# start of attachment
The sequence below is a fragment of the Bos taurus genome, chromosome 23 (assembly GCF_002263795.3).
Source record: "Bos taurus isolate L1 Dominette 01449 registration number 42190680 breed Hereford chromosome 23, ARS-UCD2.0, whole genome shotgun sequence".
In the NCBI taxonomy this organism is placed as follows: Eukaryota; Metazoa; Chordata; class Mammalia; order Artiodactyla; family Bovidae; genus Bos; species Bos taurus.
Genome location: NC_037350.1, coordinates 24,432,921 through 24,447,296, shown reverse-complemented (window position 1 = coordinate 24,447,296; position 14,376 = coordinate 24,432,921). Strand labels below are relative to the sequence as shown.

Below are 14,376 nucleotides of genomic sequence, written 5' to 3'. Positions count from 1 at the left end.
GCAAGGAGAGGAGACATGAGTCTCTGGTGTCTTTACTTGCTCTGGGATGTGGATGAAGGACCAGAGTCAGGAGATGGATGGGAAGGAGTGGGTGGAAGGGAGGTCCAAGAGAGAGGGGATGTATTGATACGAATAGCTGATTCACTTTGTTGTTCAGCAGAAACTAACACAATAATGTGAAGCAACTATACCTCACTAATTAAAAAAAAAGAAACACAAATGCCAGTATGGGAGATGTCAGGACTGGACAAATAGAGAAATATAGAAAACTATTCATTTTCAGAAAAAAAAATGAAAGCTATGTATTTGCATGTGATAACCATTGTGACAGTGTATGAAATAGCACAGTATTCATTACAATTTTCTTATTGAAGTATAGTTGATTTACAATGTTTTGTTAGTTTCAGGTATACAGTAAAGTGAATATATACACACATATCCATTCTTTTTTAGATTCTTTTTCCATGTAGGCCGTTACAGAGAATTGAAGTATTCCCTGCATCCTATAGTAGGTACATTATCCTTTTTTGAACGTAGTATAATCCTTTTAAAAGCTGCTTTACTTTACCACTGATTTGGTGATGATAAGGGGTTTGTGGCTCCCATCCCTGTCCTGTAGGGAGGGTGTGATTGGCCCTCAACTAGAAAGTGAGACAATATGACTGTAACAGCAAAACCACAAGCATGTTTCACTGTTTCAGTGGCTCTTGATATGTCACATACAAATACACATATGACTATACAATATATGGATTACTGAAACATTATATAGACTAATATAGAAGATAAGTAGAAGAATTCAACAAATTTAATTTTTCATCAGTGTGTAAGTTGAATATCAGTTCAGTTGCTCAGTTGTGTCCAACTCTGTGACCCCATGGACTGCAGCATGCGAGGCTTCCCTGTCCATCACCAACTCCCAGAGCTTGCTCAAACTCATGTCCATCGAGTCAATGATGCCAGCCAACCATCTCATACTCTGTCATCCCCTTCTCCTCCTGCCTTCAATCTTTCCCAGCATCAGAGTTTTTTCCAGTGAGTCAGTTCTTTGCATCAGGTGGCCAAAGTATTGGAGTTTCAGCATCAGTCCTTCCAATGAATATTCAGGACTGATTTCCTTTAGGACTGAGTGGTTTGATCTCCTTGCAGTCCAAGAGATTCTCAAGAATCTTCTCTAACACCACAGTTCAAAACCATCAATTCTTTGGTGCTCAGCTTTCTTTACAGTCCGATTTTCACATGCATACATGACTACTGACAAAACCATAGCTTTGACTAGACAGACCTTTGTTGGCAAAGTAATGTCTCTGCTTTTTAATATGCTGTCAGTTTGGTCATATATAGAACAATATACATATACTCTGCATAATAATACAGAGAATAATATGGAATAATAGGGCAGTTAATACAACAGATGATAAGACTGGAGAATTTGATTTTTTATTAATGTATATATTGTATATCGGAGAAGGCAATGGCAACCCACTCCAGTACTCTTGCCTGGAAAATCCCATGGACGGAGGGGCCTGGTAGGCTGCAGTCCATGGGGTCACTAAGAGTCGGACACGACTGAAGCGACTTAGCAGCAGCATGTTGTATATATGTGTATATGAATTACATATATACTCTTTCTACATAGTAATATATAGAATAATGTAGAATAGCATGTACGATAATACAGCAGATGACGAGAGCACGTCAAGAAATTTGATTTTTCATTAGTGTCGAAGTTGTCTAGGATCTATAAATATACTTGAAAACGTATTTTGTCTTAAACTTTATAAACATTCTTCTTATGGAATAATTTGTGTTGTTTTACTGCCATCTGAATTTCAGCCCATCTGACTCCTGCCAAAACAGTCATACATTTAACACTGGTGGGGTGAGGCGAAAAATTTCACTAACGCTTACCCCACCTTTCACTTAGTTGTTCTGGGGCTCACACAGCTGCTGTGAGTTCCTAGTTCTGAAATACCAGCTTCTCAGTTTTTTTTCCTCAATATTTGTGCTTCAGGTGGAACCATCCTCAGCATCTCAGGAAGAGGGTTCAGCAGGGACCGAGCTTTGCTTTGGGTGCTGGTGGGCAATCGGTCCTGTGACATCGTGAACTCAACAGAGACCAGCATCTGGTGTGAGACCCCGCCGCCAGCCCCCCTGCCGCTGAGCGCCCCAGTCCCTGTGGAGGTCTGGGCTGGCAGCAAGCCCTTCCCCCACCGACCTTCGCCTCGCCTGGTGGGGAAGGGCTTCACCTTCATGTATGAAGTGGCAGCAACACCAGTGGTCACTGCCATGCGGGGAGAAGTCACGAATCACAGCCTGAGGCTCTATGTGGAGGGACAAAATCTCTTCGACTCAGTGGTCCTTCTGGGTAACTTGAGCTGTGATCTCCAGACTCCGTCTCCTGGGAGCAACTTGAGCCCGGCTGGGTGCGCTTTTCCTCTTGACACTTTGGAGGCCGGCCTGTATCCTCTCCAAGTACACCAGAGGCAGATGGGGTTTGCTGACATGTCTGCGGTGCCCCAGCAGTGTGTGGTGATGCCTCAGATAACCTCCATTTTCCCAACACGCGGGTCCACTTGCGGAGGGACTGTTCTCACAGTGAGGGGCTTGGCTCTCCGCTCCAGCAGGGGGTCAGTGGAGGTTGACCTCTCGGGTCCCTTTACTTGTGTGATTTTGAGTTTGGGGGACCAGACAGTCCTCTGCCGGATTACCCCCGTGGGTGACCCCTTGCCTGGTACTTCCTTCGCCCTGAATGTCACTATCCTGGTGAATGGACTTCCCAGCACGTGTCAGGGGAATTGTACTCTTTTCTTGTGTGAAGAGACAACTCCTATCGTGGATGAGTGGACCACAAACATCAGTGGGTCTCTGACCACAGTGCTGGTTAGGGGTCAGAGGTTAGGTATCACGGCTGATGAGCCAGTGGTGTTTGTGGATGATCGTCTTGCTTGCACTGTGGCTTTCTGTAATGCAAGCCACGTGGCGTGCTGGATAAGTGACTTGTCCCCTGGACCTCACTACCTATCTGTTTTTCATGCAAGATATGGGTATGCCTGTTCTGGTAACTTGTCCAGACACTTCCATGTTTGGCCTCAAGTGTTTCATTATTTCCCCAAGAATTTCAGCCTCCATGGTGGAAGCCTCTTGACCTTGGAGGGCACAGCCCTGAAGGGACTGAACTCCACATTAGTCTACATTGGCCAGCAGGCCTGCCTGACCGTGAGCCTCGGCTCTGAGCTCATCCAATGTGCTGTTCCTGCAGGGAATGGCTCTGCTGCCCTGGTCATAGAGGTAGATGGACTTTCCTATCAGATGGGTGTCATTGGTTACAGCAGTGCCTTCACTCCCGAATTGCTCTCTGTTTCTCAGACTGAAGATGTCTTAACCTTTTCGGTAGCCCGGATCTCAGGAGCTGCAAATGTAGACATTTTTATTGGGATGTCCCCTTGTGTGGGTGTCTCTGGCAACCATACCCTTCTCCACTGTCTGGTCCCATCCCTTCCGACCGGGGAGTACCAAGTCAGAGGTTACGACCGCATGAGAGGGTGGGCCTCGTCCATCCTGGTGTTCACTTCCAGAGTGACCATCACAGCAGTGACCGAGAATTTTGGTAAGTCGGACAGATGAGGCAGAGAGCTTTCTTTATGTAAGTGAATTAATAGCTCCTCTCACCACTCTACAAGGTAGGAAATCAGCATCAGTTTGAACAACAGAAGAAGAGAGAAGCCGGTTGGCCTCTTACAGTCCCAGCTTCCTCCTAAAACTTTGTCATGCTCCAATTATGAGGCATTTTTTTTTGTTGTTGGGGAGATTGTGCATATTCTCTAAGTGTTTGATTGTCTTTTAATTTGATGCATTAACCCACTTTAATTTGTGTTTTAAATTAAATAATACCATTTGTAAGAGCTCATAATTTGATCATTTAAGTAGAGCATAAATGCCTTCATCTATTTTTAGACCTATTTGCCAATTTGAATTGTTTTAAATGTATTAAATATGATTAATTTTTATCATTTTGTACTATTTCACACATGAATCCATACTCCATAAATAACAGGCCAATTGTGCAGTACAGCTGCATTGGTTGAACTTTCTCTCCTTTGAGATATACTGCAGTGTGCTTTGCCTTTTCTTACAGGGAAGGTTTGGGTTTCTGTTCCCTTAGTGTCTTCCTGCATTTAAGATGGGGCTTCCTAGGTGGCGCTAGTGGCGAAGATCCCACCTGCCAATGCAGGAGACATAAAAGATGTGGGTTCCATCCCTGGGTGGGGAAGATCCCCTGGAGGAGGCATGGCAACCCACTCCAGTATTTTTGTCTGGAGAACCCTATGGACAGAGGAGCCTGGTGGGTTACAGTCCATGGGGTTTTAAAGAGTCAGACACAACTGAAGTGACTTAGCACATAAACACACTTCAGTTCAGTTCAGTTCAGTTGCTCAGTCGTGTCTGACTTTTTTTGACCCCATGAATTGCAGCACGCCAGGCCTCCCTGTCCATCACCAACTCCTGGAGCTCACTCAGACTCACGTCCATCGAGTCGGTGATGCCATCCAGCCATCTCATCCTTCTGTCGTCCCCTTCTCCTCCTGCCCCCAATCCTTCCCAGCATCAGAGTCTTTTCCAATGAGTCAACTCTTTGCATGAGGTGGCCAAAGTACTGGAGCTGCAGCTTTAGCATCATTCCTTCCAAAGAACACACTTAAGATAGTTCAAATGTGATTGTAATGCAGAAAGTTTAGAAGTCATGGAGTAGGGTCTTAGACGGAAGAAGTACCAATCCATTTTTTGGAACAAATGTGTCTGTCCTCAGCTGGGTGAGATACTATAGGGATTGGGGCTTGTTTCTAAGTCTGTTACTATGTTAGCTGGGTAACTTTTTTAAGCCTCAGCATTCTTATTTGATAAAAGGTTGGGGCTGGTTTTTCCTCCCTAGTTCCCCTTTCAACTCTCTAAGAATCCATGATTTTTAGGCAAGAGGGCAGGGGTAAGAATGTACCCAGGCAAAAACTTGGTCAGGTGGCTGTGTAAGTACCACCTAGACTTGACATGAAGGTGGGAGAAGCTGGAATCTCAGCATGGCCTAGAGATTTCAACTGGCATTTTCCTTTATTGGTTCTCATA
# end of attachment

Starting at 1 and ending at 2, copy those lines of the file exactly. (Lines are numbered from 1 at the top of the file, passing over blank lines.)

The sequence below is a fragment of the Bos taurus genome, chromosome 23 (assembly GCF_002263795.3).
Source record: "Bos taurus isolate L1 Dominette 01449 registration number 42190680 breed Hereford chromosome 23, ARS-UCD2.0, whole genome shotgun sequence".